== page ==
The information available in this website is organized in “Reflectograms“: a way of organizing relevant contextual/relational information that may orient practitioners in their work with clients and their presenting concerns. Reflectograms comprise relational assessments guided by the IPscope framework (Tomm, 2014).
The IPscope is a heuristic instrument based on the concept of interpersonal patterns (IP), understood as recurrent interactions between two or more persons in which the coupling of two practices (behaviours, feelings, habits), or ideas (beliefs, values, cultural discourses) is mutually reinforcing, and can be distinguished by clients.
Imagine a father who perceives his child recurrently complaining and yelling whenever he says “no” to an expressed wish or want. In response, the father threatens to take away a privilege if he continues to scream which, in turn increases the child’s protest. The situation often escalates: more the father engages in “exercising outer control”, the more the child resists this approach, melts down or “loses control”.
Because this form of non-preferred way of relating may harm both relationships and individuals, we call them Pathologizing Interpersonal Pattern or PIP. As a possible “antidote” to this problematic, non-preferred form of interaction, imagine that the father decides to focus more on supporting the child’s developing ability to self-control by reminding them about the probable or usual natural consequences that may ensue from different options at hand. In time, “showing options and supporting self-control” may invite, as a recurrent response, that the child engages in “exercising inner control”.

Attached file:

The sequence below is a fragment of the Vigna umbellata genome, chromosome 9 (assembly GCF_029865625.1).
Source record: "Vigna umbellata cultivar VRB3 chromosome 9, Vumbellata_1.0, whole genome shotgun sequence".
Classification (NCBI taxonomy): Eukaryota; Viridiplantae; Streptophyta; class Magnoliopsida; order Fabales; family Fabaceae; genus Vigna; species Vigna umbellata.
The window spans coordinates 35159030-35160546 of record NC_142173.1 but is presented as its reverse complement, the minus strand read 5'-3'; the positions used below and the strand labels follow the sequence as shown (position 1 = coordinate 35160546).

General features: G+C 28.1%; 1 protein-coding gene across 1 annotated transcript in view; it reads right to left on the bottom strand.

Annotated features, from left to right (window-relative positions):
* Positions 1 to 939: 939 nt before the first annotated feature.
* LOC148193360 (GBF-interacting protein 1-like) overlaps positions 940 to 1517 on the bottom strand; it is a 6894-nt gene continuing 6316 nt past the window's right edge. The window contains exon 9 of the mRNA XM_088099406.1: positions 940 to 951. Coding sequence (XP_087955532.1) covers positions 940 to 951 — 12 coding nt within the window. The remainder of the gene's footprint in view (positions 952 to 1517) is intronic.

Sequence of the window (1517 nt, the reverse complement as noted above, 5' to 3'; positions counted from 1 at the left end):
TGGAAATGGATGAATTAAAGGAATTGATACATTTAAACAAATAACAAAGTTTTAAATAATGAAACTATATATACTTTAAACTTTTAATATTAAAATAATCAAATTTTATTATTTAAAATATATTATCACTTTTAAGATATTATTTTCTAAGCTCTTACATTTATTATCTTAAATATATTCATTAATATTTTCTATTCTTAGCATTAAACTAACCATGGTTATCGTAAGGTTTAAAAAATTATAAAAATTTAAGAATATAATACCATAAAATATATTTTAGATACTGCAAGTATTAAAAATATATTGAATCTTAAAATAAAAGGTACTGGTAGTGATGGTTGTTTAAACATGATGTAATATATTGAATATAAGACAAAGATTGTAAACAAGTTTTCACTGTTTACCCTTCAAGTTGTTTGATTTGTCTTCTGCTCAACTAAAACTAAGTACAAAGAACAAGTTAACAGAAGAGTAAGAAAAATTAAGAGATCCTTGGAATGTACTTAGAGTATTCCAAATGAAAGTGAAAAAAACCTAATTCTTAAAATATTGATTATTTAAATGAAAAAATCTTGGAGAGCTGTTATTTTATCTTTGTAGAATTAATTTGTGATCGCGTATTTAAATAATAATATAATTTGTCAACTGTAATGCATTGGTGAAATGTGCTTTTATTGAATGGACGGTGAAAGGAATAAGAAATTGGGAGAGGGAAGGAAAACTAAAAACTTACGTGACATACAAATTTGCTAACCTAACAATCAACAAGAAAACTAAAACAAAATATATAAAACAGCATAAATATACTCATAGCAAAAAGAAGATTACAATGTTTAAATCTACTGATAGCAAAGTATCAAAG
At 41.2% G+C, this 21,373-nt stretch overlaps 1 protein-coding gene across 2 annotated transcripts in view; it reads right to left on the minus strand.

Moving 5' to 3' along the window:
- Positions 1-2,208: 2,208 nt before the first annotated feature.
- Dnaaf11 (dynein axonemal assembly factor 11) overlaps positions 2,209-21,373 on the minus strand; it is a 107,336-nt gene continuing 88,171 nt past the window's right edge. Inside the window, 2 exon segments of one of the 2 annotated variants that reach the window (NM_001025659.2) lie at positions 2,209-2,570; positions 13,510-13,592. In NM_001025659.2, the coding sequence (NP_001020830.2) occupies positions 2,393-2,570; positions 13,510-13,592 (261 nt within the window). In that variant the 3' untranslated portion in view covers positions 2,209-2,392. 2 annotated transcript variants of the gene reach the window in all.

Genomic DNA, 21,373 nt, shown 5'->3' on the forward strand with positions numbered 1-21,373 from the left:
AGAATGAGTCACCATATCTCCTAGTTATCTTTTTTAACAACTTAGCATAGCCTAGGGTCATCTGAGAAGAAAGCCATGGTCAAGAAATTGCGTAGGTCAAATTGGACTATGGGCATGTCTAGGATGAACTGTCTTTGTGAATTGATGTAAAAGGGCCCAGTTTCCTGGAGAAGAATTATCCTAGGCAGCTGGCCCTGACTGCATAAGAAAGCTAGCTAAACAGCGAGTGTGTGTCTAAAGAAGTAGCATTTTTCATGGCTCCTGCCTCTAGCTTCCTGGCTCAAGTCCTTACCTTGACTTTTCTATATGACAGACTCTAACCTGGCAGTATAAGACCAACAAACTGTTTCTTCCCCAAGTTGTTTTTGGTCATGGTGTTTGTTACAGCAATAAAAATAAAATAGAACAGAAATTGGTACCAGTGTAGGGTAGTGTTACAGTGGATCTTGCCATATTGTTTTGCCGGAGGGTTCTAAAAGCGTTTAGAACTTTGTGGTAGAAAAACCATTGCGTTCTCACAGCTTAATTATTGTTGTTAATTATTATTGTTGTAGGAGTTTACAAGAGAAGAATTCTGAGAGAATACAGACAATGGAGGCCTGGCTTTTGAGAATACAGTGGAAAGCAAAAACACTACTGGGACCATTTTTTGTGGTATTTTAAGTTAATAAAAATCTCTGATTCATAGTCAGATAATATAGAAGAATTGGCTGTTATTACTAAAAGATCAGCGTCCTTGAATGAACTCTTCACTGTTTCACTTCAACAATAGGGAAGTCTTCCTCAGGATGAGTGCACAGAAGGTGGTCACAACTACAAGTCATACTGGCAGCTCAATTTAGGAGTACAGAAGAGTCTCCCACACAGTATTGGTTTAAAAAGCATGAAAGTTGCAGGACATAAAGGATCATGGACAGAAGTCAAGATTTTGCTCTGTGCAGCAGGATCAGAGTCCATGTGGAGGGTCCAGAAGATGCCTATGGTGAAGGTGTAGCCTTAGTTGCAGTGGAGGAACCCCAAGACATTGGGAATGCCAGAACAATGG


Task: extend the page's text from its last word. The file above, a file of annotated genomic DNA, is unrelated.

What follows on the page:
A Healing Interpersonal Pattern or HIP is a preferred IP which may serve as an “antidote” to a PIP, which in the long run may bring forth a more enduring Wellness Interpersonal Patter or WIP such as “Supporting learning” coupled with “Learning and developing autonomy”.
Socio-Cultural Interpersonal Patterns (SCIPs) show powerful cultural ideas or discourses possibly supporting either PIPs, HIPs, or WIPs. For instance, believing that “Kids should always comply with their parents” may feed the inclination towards “Exercising outer control”. Likewise, believing that “children have a natural desire for autonomy” may influence a father in “showing options and supporting self-control”.
IPscope-informed therapists usually hope to help clients disengage from PIPs to foster HIPs and WIPS supported by the kinds of SCIPs that align better with their preferred ways of relating. Specifically, we use Transforming Interpersonal Patterns (TIPs) to facilitate therapeutic change, as a movement away from objectionable, and towards preferred ways of relating (i.e., from PIPs to HIPs).
Transforming interpersonal patterns (TIPs) can be seen as conversational practices generative of therapeutic change. Deconstructive TIPs are those in which therapy participants make conversationally evident objectionable practices/PIPs, for example, acceptably constructing a child’s protests as understandable reactions to her father’s impositions (imposing/protesting). Coming to mutually reject an idea that supports a non-preferred practice would be regarded as a deconstructive TIP as well. For example, participants may come to agree that believing in “children should always comply with what adults say” gets them stuck in the abovementioned PIP. Conversely, constructive TIPs make evident preferred practices (for example, parents may come to agree that their child tends to enact competence as a response to their parental encouragement); or ideas (e.g., “children naturally claim their own autonomy”).
Finally, a Deteriorating Interpersonal Pattern (DIP) depicts non-preferred movements from positive IPs (WIPs, HIPs, TIPs) toward negative forms of interaction (PIPs). Interactions between most relevant IPs to understand a particular situation can be mapped into REFLECTOGRAMS like this:
For a fuller history and description of the IPscope see Tomm, K. (2014). Introducing the IPscope: A systemic assessment tool for distinguishing interpersonal patterns. In K. Tomm, D. Wulff, S. Saint-George, & T. Strong (Eds.), Interpersonal Patterns: Inviting relational understandings for therapeutic change (pp. 13–35). New York, NY: Routledge